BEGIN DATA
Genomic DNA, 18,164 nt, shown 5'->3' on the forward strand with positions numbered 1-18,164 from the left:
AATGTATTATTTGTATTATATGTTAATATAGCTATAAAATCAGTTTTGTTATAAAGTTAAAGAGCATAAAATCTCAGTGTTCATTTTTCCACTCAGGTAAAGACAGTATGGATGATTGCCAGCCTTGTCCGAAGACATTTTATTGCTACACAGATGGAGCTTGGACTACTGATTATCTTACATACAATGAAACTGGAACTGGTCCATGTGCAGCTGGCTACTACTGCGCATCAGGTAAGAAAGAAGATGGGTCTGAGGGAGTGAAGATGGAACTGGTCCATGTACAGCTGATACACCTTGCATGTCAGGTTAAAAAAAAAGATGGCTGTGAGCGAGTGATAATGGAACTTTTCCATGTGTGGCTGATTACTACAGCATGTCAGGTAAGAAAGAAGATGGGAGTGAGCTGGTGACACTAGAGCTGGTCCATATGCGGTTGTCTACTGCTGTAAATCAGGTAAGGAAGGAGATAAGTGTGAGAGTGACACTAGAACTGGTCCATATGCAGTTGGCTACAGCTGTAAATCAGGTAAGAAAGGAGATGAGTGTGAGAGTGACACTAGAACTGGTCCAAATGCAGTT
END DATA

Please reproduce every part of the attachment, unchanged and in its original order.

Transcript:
Genomic DNA, 18,164 nt, shown 5'->3' on the forward strand with positions numbered 1-18,164 from the left:
AATGTATTATTTGTATTATATGTTAATATAGCTATAAAATCAGTTTTGTTATAAAGTTAAAGAGCATAAAATCTCAGTGTTCATTTTTCCACTCAGGTAAAGACAGTATGGATGATTGCCAGCCTTGTCCGAAGACATTTTATTGCTACACAGATGGAGCTTGGACTACTGATTATCTTACATACAATGAAACTGGAACTGGTCCATGTGCAGCTGGCTACTACTGCGCATCAGGTAAGAAAGAAGATGGGTCTGAGGGAGTGAAGATGGAACTGGTCCATGTACAGCTGATACACCTTGCATGTCAGGTTAAAAAAAAAGATGGCTGTGAGCGAGTGATAATGGAACTTTTCCATGTGTGGCTGATTACTACAGCATGTCAGGTAAGAAAGAAGATGGGAGTGAGCTGGTGACACTAGAGCTGGTCCATATGCGGTTGTCTACTGCTGTAAATCAGGTAAGGAAGGAGATAAGTGTGAGAGTGACACTAGAACTGGTCCATATGCAGTTGGCTACAGCTGTAAATCAGGTAAGAAAGGAGATGAGTGTGAGAGTGACACTAGAACTGGTCCAAATGCAGTT